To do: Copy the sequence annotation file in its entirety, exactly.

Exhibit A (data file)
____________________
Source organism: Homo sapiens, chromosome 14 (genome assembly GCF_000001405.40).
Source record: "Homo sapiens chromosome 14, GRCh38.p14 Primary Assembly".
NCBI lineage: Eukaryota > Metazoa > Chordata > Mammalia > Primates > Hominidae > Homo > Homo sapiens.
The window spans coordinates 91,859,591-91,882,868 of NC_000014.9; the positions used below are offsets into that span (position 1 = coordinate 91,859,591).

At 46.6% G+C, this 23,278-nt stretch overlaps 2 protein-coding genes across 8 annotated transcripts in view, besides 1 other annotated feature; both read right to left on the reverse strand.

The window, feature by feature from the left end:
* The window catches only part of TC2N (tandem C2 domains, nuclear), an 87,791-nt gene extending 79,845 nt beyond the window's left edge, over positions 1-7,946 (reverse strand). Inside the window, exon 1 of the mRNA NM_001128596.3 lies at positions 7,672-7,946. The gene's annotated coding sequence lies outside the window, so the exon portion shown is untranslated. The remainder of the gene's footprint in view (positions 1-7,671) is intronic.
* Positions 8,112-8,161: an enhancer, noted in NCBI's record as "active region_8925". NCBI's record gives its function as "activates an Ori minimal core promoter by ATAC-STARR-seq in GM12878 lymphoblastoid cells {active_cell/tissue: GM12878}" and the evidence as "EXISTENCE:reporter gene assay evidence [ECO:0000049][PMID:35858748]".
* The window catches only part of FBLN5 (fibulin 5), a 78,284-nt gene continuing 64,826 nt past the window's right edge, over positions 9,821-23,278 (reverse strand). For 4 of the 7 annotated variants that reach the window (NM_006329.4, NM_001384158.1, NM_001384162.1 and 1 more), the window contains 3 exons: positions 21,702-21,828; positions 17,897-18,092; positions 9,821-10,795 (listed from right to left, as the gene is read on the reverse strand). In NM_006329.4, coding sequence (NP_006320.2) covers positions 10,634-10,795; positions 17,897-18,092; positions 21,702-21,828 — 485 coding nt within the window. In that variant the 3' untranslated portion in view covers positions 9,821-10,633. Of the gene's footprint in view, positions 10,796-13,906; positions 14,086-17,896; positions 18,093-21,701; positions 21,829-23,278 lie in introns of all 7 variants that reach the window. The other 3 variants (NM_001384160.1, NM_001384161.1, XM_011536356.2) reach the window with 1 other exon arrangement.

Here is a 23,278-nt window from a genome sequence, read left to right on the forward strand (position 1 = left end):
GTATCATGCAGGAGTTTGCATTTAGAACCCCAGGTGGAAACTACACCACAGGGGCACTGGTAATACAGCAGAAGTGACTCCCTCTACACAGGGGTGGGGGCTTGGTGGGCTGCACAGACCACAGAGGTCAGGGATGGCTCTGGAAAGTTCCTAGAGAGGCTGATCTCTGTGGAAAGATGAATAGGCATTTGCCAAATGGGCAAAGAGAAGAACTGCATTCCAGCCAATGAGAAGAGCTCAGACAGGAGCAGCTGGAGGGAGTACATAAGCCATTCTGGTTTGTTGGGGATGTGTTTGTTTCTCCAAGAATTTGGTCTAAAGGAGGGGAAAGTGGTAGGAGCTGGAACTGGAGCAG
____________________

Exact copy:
Source organism: Homo sapiens, chromosome 14 (genome assembly GCF_000001405.40).
Source record: "Homo sapiens chromosome 14, GRCh38.p14 Primary Assembly".
NCBI lineage: Eukaryota > Metazoa > Chordata > Mammalia > Primates > Hominidae > Homo > Homo sapiens.
The window spans coordinates 91,859,591-91,882,868 of NC_000014.9; the positions used below are offsets into that span (position 1 = coordinate 91,859,591).

At 46.6% G+C, this 23,278-nt stretch overlaps 2 protein-coding genes across 8 annotated transcripts in view, besides 1 other annotated feature; both read right to left on the reverse strand.

The window, feature by feature from the left end:
* The window catches only part of TC2N (tandem C2 domains, nuclear), an 87,791-nt gene extending 79,845 nt beyond the window's left edge, over positions 1-7,946 (reverse strand). Inside the window, exon 1 of the mRNA NM_001128596.3 lies at positions 7,672-7,946. The gene's annotated coding sequence lies outside the window, so the exon portion shown is untranslated. The remainder of the gene's footprint in view (positions 1-7,671) is intronic.
* Positions 8,112-8,161: an enhancer, noted in NCBI's record as "active region_8925". NCBI's record gives its function as "activates an Ori minimal core promoter by ATAC-STARR-seq in GM12878 lymphoblastoid cells {active_cell/tissue: GM12878}" and the evidence as "EXISTENCE:reporter gene assay evidence [ECO:0000049][PMID:35858748]".
* The window catches only part of FBLN5 (fibulin 5), a 78,284-nt gene continuing 64,826 nt past the window's right edge, over positions 9,821-23,278 (reverse strand). For 4 of the 7 annotated variants that reach the window (NM_006329.4, NM_001384158.1, NM_001384162.1 and 1 more), the window contains 3 exons: positions 21,702-21,828; positions 17,897-18,092; positions 9,821-10,795 (listed from right to left, as the gene is read on the reverse strand). In NM_006329.4, coding sequence (NP_006320.2) covers positions 10,634-10,795; positions 17,897-18,092; positions 21,702-21,828 — 485 coding nt within the window. In that variant the 3' untranslated portion in view covers positions 9,821-10,633. Of the gene's footprint in view, positions 10,796-13,906; positions 14,086-17,896; positions 18,093-21,701; positions 21,829-23,278 lie in introns of all 7 variants that reach the window. The other 3 variants (NM_001384160.1, NM_001384161.1, XM_011536356.2) reach the window with 1 other exon arrangement.

Here is a 23,278-nt window from a genome sequence, read left to right on the forward strand (position 1 = left end):
GTATCATGCAGGAGTTTGCATTTAGAACCCCAGGTGGAAACTACACCACAGGGGCACTGGTAATACAGCAGAAGTGACTCCCTCTACACAGGGGTGGGGGCTTGGTGGGCTGCACAGACCACAGAGGTCAGGGATGGCTCTGGAAAGTTCCTAGAGAGGCTGATCTCTGTGGAAAGATGAATAGGCATTTGCCAAATGGGCAAAGAGAAGAACTGCATTCCAGCCAATGAGAAGAGCTCAGACAGGAGCAGCTGGAGGGAGTACATAAGCCATTCTGGTTTGTTGGGGATGTGTTTGTTTCTCCAAGAATTTGGTCTAAAGGAGGGGAAAGTGGTAGGAGCTGGAACTGGAGCAG